For the first time in Otsego County, people can now recycle polystyrene — a versatile material often used in egg cartons, meat trays, coffee cups and more.
The Otsego County Department of Solid Waste, in collaboration with the Arc Otsego ReUse Center, opened a polystyrene recycling facility that became available to county residents on June 15. The facility is at 23 Duane Street in Oneonta.
Accepted items include meat trays, cups, take-out containers (all white), egg cartons of all colors and polystyrene transport packaging used to protect electronics, according to a media release by the Otsego County Department of Solid Waste. Styrofoam packing peanuts are not an acceptable material. Bill Hardy, Otsego ReUse Center manager, recommends bringing polystyrene materials in a clear plastic bag to staff at the recycling center so they can check it. All material must be empty, clean and clear of stickers and labeling.
About 30% of landfill waste worldwide is Styrofoam — a material commonly made of polystyrene — and it takes hundreds of years to decompose. Now, instead of sitting in landfills, recycled polystyrene products in Otsego County can be sold to companies to make things like picture frames, and be used in construction.
“The environmental impact is the big thing. It’s something that doesn’t ever disappear,” Hardy said. “It’s environmentally the right thing to do.”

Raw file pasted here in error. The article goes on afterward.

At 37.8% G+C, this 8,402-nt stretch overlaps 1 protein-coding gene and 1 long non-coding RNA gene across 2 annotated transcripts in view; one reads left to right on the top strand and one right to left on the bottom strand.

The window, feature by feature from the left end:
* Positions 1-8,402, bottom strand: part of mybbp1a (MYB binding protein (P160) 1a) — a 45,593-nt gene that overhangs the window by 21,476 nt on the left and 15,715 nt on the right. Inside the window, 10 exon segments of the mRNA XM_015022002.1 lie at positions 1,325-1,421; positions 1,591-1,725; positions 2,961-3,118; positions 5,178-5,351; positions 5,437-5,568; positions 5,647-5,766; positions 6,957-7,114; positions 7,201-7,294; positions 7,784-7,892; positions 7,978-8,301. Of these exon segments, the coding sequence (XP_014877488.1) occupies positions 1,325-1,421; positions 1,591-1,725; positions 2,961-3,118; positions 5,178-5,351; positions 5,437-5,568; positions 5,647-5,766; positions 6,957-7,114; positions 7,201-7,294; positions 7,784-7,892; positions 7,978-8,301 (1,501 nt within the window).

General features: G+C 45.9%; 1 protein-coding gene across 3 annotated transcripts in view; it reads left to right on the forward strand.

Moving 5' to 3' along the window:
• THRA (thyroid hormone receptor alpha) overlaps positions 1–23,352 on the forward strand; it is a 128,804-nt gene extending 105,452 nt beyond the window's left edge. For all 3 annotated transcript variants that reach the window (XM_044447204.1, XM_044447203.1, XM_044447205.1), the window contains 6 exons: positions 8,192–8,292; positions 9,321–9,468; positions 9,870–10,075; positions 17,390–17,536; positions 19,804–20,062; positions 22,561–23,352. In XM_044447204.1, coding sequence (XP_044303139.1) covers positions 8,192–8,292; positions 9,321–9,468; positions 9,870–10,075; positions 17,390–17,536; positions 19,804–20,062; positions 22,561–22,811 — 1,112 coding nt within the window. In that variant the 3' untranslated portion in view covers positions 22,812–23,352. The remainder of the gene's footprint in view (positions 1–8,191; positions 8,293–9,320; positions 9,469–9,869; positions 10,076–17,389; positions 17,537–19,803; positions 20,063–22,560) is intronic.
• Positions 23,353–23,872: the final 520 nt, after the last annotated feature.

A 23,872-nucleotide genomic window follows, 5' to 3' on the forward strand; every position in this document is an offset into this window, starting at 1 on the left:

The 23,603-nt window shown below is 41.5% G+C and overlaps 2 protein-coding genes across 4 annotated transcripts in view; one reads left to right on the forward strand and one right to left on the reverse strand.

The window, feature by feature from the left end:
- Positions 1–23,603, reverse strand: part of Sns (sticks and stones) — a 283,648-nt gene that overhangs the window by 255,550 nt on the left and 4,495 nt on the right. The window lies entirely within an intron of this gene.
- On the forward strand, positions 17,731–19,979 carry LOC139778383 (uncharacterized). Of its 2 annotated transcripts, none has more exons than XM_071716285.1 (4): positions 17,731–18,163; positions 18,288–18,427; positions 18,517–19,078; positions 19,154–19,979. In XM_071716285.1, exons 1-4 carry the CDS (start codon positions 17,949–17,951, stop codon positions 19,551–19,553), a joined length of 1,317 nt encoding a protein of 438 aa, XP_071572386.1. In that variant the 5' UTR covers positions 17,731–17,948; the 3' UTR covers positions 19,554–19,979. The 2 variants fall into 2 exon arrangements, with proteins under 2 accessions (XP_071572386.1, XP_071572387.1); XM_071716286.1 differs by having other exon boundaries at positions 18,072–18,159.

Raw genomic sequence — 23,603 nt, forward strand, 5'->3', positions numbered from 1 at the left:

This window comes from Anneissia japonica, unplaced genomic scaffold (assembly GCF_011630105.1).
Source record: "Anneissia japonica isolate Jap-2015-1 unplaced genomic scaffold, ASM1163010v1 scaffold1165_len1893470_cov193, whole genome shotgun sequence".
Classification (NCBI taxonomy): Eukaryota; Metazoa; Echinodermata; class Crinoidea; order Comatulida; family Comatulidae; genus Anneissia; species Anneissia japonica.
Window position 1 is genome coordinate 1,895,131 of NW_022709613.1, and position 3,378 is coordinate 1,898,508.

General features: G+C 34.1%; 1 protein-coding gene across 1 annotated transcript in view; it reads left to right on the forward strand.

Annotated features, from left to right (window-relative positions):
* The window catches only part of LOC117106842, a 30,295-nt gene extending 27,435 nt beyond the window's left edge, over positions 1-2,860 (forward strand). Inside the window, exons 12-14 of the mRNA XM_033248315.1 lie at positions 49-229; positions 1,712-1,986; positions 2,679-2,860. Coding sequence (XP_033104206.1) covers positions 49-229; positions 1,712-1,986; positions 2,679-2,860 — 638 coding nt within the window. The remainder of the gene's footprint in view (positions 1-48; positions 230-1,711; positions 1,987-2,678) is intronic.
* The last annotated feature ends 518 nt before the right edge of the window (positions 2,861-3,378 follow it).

Thirty pounds of polystyrene waste yields one pound of recycled material, Hardy said. To make shipping weight, a pallet needs to weigh 1,000 pounds. The polystyrene products people bring in are dumped into a machine called a densifier, where the material is shredded. A rectangular block of densified material comes out of an outlet of the machine. The densifier is nicknamed “Martha” after OCCA Special Projects Manager Martha Clarvoe, who helped with polystyrene collection. The ReUse Center’s polystyrene recycling efforts provides jobs to people with disabilities, such as storing and stocking polystyrene materials and making sure the materials are ready for the densifier, Hardy said.
The program was made possible through a $50,000 grant from the Foam Recycling Coalition Grant Program of the Foodservice Packaging Institute, according to the release. No taxpayer dollars were used for the purchase of the machine, Hardy said.
Future plans include staging collection sites at the Cooperstown and Oneonta transfer stations, according to the release.To learn more about how to recycle polystyrene, people can call Hardy at 607-353-7831 or Otsego County Solid Waste at 607-547-4225.
Shweta Karikehalli, staff writer, can be reached at firstname.lastname@example.org or 607-441-7221. Follow her @DS_ShwetaK on Twitter.